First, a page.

Wednesday, March 9, 2016

The Voices

What I intended to do was park my fanny in front of the TV with a beer and watch The Voice. Don't judge. I like The Voice. You don't approve of that, find yourself a classier blogger.

However, my plans were dashed when the temperature rose and the weather turned drizzly mid-afternoon. That's not TV weather. That's frog weather.

For three years now the members of the Harborton Frog Shuttle have been ferrying frogs and salamanders across Highway 30. The amphibians live uphill in Forest Park and the place they have their Spring Mixer and Cotillion is downhill, below the highway. This has resulted in a situation that brings tender-hearted drivers to a screeching halt to sob against the steering wheel. Unfortunately, there aren't very many of those drivers. It's a squishfest. Rob Lee, who lives at the junction of Frog Lust and Highway 30, decided to do something about it.

It's pretty low-tech. Assemble an army of frog wranglers and give them buckets. We pick up the frogs, put them in the buckets, drive them across the highway, and decant them into the swamp. Our chief concern is for the charming Red-Legged Frogs, which, like a lot of other critters, are in some trouble these days. But we'll scoop up the tiny Chorus Frogs too. They're not listed as endangered, except in the sense that they're going to turn into paste on Highway 30, and that's endangered enough for us.

Long-Toed Salamander getting a ride
They're surprisingly easy to catch. It's possible that recent generations of frogs have internalized a collective memory of Highway 30 and they're not all that anxious to cross it. So when they're on their way and someone stands in front of them with a bucket, it strikes them as being a fine time to take a breather.

There are a lot of things that look like frogs when you're wandering around in the dark in the rain. Rain splashing off the pavement looks like small hopping frogs. Stranded clumps of lichen look like frogs. Your more charismatic leaves look like frogs. Water droplets on the grass look like frog eyeshine. You know what really looks like a frog? A frog. You get good at it after a while.

Last year our efforts were less effective and more fun. Aerobic, even. On a good warm, wet night, we were dashing all over the place trying to bag them all. This year, our intrepid frog captains have rigged up fencing with landscape cloth. It's nothing these frogs can't surmount, really. Half of these guys have been mounting everything in sight for weeks now. But it is a puzzlement at first. They poink up to the fence and sit there and say "Huh." And we collect them like so many dimes in the sofa cushions.

In the first part of the season, all the frogs are coming downhill. It's easy to tell the sexes apart. The female red-leggeds are much larger to begin with but they've also let themselves go. They're plump with eggs. They're gravid; the males are avid. Boy howdy they're avid. They're motivated. They're fast. Of course they don't have to deal with bloat. On the way back up it's a little harder. Presumably you can tell the males because they have swollen, let's say, thumbs, but frankly you can tell the females also because, not to be indelicate about it, they kind of have stretch marks.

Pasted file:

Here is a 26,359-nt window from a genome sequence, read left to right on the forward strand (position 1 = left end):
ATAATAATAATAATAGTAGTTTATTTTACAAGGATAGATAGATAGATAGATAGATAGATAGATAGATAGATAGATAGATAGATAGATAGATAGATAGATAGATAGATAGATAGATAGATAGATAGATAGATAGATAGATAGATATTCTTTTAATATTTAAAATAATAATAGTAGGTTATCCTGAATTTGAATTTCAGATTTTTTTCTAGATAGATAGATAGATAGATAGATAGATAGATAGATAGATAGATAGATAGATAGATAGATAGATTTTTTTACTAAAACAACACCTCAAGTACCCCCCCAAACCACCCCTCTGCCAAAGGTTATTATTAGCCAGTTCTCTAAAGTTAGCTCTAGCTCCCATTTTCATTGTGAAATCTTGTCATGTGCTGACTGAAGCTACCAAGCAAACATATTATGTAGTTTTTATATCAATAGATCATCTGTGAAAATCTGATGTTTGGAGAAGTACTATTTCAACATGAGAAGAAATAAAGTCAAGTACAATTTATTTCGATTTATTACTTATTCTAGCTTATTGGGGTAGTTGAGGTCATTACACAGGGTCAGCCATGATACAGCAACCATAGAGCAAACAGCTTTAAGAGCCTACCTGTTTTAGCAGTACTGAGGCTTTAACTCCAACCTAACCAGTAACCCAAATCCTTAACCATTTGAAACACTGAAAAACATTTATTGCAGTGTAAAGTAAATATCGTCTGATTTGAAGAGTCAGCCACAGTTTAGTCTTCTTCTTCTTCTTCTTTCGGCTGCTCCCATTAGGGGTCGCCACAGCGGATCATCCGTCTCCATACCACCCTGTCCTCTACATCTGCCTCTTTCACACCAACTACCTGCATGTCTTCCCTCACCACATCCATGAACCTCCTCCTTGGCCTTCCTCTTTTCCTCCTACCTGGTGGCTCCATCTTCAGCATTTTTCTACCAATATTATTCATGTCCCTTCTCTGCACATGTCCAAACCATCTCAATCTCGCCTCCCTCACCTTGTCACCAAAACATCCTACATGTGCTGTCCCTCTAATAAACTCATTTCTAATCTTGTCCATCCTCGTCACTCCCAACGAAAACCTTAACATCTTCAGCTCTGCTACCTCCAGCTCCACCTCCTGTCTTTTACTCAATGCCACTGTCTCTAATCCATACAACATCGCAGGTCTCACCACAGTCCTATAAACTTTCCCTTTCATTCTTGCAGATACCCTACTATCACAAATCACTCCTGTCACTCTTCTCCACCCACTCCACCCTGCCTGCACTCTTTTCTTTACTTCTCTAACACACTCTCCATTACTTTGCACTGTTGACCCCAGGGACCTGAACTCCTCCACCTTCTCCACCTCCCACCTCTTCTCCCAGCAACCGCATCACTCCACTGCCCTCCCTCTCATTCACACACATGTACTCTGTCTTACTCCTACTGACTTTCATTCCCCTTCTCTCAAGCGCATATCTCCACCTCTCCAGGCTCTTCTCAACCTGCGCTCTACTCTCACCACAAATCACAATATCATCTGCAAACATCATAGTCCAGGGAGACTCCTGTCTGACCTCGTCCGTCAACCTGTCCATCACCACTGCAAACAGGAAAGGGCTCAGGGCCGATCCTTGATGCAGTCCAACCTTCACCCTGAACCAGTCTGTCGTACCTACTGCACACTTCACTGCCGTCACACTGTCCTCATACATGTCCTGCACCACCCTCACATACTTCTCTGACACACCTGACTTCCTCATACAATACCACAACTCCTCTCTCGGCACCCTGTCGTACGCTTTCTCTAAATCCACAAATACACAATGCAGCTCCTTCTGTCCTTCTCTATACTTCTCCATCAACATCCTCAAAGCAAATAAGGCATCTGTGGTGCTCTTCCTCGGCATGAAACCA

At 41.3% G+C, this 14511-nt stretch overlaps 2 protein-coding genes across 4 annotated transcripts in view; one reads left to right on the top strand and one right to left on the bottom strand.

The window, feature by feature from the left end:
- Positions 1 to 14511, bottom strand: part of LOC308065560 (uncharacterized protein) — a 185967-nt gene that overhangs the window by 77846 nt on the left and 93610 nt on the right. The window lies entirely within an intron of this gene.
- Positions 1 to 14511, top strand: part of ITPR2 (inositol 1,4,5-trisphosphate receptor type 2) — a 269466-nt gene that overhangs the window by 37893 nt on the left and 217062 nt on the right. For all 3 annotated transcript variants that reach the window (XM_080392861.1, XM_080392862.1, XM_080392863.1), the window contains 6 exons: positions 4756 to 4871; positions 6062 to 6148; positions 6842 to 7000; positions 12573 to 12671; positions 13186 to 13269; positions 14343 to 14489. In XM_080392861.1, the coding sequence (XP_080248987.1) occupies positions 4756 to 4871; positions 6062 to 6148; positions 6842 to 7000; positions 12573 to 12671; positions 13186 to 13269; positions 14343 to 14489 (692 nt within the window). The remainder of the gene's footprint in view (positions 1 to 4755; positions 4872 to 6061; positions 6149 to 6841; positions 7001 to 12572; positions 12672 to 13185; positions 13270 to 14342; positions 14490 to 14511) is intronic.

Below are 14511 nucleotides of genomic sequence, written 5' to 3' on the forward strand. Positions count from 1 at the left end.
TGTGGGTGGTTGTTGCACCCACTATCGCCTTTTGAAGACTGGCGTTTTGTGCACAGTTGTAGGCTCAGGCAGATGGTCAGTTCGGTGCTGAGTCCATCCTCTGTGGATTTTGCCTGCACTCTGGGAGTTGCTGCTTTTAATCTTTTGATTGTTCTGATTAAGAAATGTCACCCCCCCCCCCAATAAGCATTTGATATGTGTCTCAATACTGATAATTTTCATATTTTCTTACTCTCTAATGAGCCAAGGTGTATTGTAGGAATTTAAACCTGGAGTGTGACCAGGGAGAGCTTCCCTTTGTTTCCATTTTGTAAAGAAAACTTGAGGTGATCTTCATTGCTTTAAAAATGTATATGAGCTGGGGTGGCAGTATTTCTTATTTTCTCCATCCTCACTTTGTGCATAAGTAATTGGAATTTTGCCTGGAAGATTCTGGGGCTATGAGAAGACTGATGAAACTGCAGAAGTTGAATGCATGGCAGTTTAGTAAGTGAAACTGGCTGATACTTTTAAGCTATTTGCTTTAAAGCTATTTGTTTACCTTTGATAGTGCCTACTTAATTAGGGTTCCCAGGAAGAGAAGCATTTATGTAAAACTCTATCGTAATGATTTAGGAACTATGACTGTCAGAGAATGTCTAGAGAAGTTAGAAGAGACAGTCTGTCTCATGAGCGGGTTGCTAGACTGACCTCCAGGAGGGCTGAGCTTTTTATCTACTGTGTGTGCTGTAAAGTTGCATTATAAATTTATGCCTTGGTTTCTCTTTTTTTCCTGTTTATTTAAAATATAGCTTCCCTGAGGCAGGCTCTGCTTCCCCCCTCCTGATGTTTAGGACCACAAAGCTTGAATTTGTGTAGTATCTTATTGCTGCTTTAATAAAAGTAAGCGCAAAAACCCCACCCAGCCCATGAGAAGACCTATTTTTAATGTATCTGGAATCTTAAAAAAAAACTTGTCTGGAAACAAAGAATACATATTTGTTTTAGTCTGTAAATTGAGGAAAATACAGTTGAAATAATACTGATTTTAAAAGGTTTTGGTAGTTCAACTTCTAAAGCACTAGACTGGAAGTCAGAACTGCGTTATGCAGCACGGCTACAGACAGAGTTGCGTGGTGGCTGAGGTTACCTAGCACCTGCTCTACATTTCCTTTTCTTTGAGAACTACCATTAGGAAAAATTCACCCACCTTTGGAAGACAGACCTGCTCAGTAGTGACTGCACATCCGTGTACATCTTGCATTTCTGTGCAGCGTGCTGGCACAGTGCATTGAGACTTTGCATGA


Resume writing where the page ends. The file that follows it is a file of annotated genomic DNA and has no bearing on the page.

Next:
Yes, at a certain point many of the frogs start heading back uphill from the swamp. And that means we have to intercept them below the highway. There is a considerable number of weeks that we'll have frogs going both directions. Sometimes we're not sure which way they're going. We have to conduct an interview right there in the street.

The red-leggeds make almost no sound at all. If severely provoked, they sort of mutter "Hey, now." And there's a little thumping sound when they, ah, kick the bucket. But that's about it. Still, the swamp is crazy with frogsong. That would be our chorus frogs. The little buggers are total belters, every one. Right on pitch and no affectations. You're not going to find that on TV.

23 comments:

  1. It's odd. I'm one of those people who can drive by an accident and think, "Meh... probably was texting and driving", and drive on. But if it is an animal, it depresses me for a day or so. A massacre on the scale you're talking about would undoubtedly send me spiraling down into a full-scale depression. I have been known to see a live animal in the street, come to a stop that blocks traffic in both directions, and move said animal to safety. Sometimes people blow their horns, but surprisingly, most of the time they are patient while I do it. I know it's a drop in the bucket, but it keeps my conscience from bothering me at night. I'm glad to know that there are people willing to help these creatures migrate safely across the highway.